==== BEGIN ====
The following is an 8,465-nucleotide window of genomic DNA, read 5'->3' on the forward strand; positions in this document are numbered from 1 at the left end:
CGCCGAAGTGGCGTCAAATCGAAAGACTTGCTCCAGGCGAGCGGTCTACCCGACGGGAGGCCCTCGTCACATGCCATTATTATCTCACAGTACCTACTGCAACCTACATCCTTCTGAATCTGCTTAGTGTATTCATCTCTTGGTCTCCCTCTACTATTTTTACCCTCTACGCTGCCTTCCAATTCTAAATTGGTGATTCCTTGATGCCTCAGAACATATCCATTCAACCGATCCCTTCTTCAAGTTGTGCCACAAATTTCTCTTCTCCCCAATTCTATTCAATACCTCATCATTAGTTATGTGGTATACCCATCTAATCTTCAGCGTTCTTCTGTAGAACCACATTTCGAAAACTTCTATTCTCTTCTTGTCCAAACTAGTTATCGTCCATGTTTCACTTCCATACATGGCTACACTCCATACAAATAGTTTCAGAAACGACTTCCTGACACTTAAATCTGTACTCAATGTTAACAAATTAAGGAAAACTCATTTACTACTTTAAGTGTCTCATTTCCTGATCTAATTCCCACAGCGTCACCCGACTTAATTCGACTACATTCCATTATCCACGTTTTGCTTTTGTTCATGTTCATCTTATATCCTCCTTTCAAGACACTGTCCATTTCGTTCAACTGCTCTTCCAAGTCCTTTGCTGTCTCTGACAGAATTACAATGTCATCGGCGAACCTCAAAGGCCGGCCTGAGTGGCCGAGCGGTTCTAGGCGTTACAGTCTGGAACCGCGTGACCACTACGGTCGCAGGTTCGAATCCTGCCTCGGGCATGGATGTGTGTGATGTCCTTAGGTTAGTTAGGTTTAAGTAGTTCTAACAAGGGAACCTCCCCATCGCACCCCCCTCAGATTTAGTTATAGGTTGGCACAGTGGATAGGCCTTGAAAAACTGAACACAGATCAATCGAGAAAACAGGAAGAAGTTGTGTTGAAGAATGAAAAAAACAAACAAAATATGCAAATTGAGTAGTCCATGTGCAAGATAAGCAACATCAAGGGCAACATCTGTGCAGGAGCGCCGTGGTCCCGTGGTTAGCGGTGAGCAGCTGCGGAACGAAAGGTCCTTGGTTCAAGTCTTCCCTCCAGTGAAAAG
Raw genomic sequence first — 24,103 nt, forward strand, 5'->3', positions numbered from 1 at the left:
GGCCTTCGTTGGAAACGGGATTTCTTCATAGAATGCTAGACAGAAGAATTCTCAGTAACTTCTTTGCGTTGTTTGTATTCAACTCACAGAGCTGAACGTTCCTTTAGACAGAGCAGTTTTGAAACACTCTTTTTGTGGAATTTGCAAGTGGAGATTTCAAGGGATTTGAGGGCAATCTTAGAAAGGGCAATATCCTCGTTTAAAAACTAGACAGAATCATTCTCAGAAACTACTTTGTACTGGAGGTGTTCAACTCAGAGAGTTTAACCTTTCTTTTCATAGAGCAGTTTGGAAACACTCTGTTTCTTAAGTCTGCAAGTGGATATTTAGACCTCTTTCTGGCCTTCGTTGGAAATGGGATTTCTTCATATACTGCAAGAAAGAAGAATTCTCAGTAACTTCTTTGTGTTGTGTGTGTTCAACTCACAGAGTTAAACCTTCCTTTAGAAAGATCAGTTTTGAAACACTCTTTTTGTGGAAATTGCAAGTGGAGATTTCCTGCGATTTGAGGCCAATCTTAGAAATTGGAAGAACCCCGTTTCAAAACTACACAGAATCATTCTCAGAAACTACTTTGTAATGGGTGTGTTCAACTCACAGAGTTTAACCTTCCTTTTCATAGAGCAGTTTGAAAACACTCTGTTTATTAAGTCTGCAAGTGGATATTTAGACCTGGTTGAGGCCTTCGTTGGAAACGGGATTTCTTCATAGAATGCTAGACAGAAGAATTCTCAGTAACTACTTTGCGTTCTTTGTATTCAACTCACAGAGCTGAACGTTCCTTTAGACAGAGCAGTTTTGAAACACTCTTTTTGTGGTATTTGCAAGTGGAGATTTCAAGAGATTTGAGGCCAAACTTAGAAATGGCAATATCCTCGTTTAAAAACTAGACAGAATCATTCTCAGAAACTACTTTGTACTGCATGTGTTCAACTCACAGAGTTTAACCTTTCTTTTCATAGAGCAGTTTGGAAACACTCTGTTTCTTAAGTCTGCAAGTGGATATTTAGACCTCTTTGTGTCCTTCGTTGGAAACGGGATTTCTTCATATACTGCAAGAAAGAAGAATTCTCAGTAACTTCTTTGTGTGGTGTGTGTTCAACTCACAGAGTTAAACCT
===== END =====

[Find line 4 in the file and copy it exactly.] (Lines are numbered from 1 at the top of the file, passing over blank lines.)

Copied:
GGCCTTCGTTGGAAACGGGATTTCTTCATAGAATGCTAGACAGAAGAATTCTCAGTAACTTCTTTGCGTTGTTTGTATTCAACTCACAGAGCTGAACGTTCCTTTAGACAGAGCAGTTTTGAAACACTCTTTTTGTGGAATTTGCAAGTGGAGATTTCAAGGGATTTGAGGGCAATCTTAGAAAGGGCAATATCCTCGTTTAAAAACTAGACAGAATCATTCTCAGAAACTACTTTGTACTGGAGGTGTTCAACTCAGAGAGTTTAACCTTTCTTTTCATAGAGCAGTTTGGAAACACTCTGTTTCTTAAGTCTGCAAGTGGATATTTAGACCTCTTTCTGGCCTTCGTTGGAAATGGGATTTCTTCATATACTGCAAGAAAGAAGAATTCTCAGTAACTTCTTTGTGTTGTGTGTGTTCAACTCACAGAGTTAAACCTTCCTTTAGAAAGATCAGTTTTGAAACACTCTTTTTGTGGAAATTGCAAGTGGAGATTTCCTGCGATTTGAGGCCAATCTTAGAAATTGGAAGAACCCCGTTTCAAAACTACACAGAATCATTCTCAGAAACTACTTTGTAATGGGTGTGTTCAACTCACAGAGTTTAACCTTCCTTTTCATAGAGCAGTTTGAAAACACTCTGTTTATTAAGTCTGCAAGTGGATATTTAGACCTGGTTGAGGCCTTCGTTGGAAACGGGATTTCTTCATAGAATGCTAGACAGAAGAATTCTCAGTAACTACTTTGCGTTCTTTGTATTCAACTCACAGAGCTGAACGTTCCTTTAGACAGAGCAGTTTTGAAACACTCTTTTTGTGGTATTTGCAAGTGGAGATTTCAAGAGATTTGAGGCCAAACTTAGAAATGGCAATATCCTCGTTTAAAAACTAGACAGAATCATTCTCAGAAACTACTTTGTACTGCATGTGTTCAACTCACAGAGTTTAACCTTTCTTTTCATAGAGCAGTTTGGAAACACTCTGTTTCTTAAGTCTGCAAGTGGATATTTAGACCTCTTTGTGTCCTTCGTTGGAAACGGGATTTCTTCATATACTGCAAGAAAGAAGAATTCTCAGTAACTTCTTTGTGTGGTGTGTGTTCAACTCACAGAGTTAAACCT